May 2023: Editorial

The Month of Mary


On a visit to Nazareth some months ago a pilgrim approached me to say how surprised she was to discover that ‘Our Lady was Jewish!’ and she followed quickly with a question ‘ When did she become a Catholic then?’ It was an innocent, sincere query and as I struggled to answer I realised afresh the extraordinary courage of the young Jewish girl who had changed the course of salvation history with her ‘Yes’ to God’s call. What Mary was faced with in responding to that call was indeed a break from the religious traditions and expectations of a young Jewish woman of her time. She could not have been certain of the response of Joseph her betrothed, or her own family who tradition holds had dedicated her to the Temple as a small child. More certain was the response of religious authorities which would have condemned her mysterious pregnancy out of hand as they would later condemn the fruit of her womb. Yes, Mary was not short of courage to match her faith.

During the month of May we celebrate the feast of Our Lady of Fatima, Mary, Mother of the Church, the Visitation and this year, Pentecost Sunday when Mary gathered with the apostles in prayer. But the whole month of May has been known as the month of Mary for centuries. A month dedicated to Mary even existed outside May from 15 August to 14 September but at some point Mary and May combined and the tradition of crowning the statue of Mary with flowers representing her beauty and virtue became a great celebration. Whether we mark this month with an altar to her, crown her with flowers or with our own spiritual exercises or pray the rosary may we invite Mary and her example of courage and faith more deeply into our lives.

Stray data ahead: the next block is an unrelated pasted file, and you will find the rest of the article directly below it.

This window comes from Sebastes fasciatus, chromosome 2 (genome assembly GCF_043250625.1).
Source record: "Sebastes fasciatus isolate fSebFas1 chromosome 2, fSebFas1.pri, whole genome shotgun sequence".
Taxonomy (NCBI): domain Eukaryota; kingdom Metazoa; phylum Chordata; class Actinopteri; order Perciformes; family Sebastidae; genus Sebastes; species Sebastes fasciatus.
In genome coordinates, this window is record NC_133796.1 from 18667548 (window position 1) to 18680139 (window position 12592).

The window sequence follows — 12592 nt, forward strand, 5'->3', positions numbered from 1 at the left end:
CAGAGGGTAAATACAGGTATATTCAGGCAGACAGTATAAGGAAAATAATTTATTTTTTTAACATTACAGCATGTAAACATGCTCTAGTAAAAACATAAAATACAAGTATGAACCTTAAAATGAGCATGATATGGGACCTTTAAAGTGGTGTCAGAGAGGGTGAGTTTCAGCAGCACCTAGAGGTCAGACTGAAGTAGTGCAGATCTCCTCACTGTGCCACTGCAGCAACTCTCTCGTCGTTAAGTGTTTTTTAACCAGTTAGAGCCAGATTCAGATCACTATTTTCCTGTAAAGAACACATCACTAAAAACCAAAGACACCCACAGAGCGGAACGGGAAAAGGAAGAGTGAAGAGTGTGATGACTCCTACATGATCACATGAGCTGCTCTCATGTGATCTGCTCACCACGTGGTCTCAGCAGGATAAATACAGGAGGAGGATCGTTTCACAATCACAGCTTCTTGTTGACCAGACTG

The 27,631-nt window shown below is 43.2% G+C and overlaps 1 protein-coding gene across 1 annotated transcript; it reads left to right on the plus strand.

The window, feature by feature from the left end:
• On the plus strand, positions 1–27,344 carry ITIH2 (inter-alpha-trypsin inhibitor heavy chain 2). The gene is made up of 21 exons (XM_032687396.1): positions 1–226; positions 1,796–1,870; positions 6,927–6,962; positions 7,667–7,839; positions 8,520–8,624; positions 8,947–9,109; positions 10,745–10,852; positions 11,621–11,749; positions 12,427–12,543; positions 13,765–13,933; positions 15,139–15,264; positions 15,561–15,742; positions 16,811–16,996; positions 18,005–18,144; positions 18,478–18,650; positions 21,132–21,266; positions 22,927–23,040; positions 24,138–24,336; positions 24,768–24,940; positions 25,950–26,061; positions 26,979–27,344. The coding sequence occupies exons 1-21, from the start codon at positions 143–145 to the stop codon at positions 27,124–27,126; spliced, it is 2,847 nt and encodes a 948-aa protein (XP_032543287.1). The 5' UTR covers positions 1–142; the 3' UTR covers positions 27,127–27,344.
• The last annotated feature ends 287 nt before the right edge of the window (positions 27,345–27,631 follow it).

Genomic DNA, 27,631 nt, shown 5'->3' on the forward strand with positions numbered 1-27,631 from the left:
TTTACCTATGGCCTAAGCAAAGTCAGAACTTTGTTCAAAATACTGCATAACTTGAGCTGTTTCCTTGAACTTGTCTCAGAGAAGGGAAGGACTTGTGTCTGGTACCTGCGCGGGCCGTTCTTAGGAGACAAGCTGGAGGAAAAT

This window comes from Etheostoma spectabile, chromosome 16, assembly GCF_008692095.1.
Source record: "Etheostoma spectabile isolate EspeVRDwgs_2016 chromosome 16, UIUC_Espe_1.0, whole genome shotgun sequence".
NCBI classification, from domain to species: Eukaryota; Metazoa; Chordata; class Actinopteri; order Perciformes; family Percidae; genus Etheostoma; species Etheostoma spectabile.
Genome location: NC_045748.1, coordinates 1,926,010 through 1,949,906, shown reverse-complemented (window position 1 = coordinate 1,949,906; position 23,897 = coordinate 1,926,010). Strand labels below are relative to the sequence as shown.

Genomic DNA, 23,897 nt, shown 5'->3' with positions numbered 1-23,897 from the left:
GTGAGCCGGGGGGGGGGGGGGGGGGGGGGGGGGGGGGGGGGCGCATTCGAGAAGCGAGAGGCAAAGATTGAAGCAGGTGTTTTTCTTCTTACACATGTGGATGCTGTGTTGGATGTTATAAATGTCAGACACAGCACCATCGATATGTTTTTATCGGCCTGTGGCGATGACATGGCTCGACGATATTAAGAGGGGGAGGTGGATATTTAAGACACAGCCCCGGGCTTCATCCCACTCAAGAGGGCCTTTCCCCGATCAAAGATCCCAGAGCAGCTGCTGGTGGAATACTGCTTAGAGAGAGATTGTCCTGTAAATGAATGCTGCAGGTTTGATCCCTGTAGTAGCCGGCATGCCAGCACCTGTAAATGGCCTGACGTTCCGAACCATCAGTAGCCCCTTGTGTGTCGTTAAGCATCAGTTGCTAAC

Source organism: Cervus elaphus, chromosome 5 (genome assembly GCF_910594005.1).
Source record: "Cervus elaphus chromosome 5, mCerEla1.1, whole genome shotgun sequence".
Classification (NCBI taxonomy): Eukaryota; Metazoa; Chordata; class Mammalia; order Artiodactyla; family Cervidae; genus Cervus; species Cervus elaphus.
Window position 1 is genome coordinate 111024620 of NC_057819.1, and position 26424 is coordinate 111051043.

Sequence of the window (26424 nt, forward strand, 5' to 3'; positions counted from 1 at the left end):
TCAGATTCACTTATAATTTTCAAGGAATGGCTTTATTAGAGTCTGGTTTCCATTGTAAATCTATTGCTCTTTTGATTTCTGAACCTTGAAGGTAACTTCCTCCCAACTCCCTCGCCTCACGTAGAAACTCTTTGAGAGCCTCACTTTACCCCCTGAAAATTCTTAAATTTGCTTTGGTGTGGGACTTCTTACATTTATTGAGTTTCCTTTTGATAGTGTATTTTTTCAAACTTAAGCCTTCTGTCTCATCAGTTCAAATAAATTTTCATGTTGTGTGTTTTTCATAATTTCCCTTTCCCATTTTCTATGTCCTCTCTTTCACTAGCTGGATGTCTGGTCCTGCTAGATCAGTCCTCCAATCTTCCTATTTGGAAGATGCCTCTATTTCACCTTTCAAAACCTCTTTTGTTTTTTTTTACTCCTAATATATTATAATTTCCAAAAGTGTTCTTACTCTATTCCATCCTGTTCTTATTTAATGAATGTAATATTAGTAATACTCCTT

Mother Teresa of Calcutta once said; ‘If you ever feel distressed during your day — call upon our Lady – just say this simple prayer: ‘Mary, Mother of Jesus, please be a mother to me now.’ I must admit – this prayer has never failed me.’


Paul Clayton-Lea